It’s time to bring back #Gunsense in this Country

The common sense that we have lost – How the battle of Karansebes repeats itself every day here in America

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The-Battle-of-Karansebes

When I hear about a 12 year old in Ohio who accidentally shot his 9 year old brother, and then turned the gun on himself, or a 19 year old who was cleaning his AK47 and accidentally killed his sister on her 13th birthday in Fort Worth, I remember the battle of Karansebes. Undisciplined and not properly trained, soldiers turned on themselves in panic and inflicted a spectacular defeat. In just one night, what began as a ‘clever idea’, spiraled down into mayhem, unwarranted fear, and over 10,000 Austrian troops either dead or wounded, without an opposing army even in the picture.

This year, the Senate blocked gun-control legislation. Armed gun activists are gathering at Starbucks across the nation to rally. The AR-15 is selling like hotcakes. I see billboards advertising gun shows along the freeway. And yet, in our great country, not even one year since the tragic incident at Newtown occurred, there has been over 2,200 gunshot killings and accidental gun related deaths. In fact, the number of Americans killed from gun violence since last December’s shooting alone, has surpassed the total number of U.S. military casualties during the nine-year war in Iraq. You gotta admit: the battle of Karansebes repeats itself every day here in America.

It’s 1787 all over again

War has broken out between Austria and Turkey. As Austria began assembling an army, they recruited troops from all over Europe. Many of the soldiers weren’t properly trained and lacked discipline. The officers in the army were mainly Austrian, but several of the troops were from an entirely different background and language, very similar to the fusion of different nationalities, ethnicities and cultures here in the U.S.

There were also political problems that existed between troops of different nationalities. Although they served alongside one another, many of the ethnic groups within the army disliked one another. Kind of like the hostility between Red Sox and Yankee fans. Senior leadership did nothing to improve the situation. They were more concerned with their status in society than dealing with the problems of a fragmented army.

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So war breaks out and the Austrian army advances with the intention of intercepting a Turkish advance near the Danube River in modern day Romania. Hussars, or scouts, who were known for being very unruly and difficult to control, were sent out ahead of the Austrian army to search for the enemy. Although they did not find any evidence of the Turkish army, they did encounter a group of gypsies who offered to sell them liquor. Instead of going back to the main camp, the hussars accepted the offer and quickly became drunk.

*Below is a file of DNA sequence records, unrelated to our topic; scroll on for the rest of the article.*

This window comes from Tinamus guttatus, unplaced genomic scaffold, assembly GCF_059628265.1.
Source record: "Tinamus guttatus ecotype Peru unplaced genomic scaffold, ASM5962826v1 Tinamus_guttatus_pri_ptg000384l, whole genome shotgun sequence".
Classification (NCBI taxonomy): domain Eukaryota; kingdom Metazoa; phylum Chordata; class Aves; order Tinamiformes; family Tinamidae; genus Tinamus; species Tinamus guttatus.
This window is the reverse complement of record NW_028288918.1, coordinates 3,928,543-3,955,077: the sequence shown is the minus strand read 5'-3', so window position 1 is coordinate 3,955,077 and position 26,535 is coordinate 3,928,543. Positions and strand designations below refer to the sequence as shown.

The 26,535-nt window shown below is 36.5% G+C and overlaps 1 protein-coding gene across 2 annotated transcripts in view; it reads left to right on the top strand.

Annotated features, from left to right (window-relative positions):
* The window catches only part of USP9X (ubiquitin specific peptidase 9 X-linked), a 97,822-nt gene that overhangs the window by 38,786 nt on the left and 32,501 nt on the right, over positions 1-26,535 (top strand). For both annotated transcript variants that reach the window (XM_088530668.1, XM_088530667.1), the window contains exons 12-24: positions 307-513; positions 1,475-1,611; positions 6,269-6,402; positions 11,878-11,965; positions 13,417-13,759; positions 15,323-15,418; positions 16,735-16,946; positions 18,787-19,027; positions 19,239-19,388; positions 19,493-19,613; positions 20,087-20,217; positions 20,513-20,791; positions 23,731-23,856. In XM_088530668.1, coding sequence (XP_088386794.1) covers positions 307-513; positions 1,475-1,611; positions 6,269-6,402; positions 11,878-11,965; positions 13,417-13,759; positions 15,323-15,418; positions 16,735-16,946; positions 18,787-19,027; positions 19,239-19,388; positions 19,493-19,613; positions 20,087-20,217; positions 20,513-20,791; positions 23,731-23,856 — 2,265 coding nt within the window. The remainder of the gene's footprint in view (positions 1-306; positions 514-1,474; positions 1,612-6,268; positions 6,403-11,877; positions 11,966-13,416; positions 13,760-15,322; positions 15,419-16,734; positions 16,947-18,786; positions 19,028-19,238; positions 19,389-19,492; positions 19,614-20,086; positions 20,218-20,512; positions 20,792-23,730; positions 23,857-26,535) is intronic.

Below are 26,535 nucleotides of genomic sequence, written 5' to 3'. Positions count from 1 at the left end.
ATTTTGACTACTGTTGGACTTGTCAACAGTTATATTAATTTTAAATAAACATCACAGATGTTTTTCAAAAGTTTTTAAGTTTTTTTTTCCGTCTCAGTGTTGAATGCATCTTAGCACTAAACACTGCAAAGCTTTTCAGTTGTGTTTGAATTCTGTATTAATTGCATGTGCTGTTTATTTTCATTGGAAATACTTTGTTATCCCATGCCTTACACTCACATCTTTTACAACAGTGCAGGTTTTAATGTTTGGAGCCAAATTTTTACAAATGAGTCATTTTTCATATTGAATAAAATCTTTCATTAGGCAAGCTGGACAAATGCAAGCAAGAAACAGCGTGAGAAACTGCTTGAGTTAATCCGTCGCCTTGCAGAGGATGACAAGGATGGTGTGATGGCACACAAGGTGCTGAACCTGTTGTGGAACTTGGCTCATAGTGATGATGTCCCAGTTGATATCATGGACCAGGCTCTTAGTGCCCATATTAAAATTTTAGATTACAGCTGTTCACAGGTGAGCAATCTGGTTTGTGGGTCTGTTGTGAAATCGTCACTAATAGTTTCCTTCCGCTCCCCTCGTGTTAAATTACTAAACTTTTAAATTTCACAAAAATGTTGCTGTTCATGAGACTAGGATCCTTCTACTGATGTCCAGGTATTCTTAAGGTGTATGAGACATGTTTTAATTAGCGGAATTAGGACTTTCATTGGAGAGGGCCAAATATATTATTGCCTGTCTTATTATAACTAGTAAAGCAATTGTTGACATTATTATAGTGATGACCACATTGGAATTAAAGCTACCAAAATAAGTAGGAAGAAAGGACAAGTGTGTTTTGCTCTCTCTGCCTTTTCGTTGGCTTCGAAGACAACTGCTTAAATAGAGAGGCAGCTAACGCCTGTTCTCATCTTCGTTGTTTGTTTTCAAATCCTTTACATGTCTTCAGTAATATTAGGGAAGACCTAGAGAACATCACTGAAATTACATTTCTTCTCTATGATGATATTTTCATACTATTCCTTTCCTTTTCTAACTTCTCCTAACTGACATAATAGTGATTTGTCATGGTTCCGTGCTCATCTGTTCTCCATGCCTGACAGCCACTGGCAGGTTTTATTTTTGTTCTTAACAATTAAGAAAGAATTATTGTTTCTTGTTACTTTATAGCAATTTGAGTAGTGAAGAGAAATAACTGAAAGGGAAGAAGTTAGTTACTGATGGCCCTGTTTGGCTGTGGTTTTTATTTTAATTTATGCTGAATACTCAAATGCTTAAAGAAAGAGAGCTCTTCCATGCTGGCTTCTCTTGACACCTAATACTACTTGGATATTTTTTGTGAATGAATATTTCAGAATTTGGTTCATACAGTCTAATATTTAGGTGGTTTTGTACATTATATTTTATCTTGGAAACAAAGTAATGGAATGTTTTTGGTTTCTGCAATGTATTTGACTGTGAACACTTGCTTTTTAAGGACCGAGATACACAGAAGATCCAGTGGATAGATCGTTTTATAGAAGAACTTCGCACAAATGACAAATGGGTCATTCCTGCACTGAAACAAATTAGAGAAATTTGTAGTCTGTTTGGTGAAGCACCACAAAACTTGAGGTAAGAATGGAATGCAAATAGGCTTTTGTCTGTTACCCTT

As night approached, the hussars who were drunk and having a merry good time, began seeing dimly seen figures in the dark and hearing men shouting in different languages. They believed these men to be troops of the Turkish army, but in fact, they were Austrian infantry who were sent to search for the hussars. Frightened, the hussars began firing at the obscure figures which made the infantry men nervous and caused them to flee running back to the camp shouting that they were under attack. Almost sounds like a Barney Fife episode from the Andy Griffith Show.

At the camp, one of the officers shouted “Halt!” in German to try and restore sanity, but this sounded like “Allah!” to some of those who heard which reinforced the idea that they were under attack. Men did whatever they felt necessary to save themselves. Men began firing at anyone who approached them while some groups tried to take a stand. Several cart horses broke loose and stampeded through the camp. One officer thought this was a major cavalry attack and ordered his artillery to open fire. It wasn’t until the next morning that the true picture emerged. The Austrian army had simply turned on itself in panic and inflicted a spectacular defeat. Over 10,000 troops were dead, wounded, or missing.

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Bring back #gunsense

The tragedy and horror of what happened at Karansebes seems like it could never be repeated again in the course of mankind. And as an American living in a time and place so remote from where and when this battle occurred, Karansebes could not be more irrelevant. Yet, many families up and down the coast, along with brothers and little sisters from Ohio to Fort Worth, experience this madness of senseless gun-deaths every day. The enemy is not the soldier with his rifle or even airmen prowling the skies above our towns, but the lack of gun control our nation has. We deserve better.

It is our country’s will to do what is right that cannot be broken. If we remain united and resolute, continue to lobby Congress, and continue to fight for gun control advocacy, we will fight off this new evil. As we strive together to make our country safer and reduce the number of self-inflicted gun related disasters, let us pray for our country and men of goodwill wherever they may be. There have been some profound mistakes, but we have a chance to correct them and bring back #gunsense and stop inflicting unnecessary damage to our brothers, little sisters and neighbors across our great country.

Sincerely,
Eric Melchor
@Melchor_Eric

Want to get involved? Join Moms Demand Action – a non-partisan grassroots movement demanding new and stronger solutions to lax gun laws, loopholes and policies, and MayorsAgainstIllegalGuns – a national, bipartisan coalition of mayors working to make America’s communities safer by keeping illegal guns out of dangerous hands.

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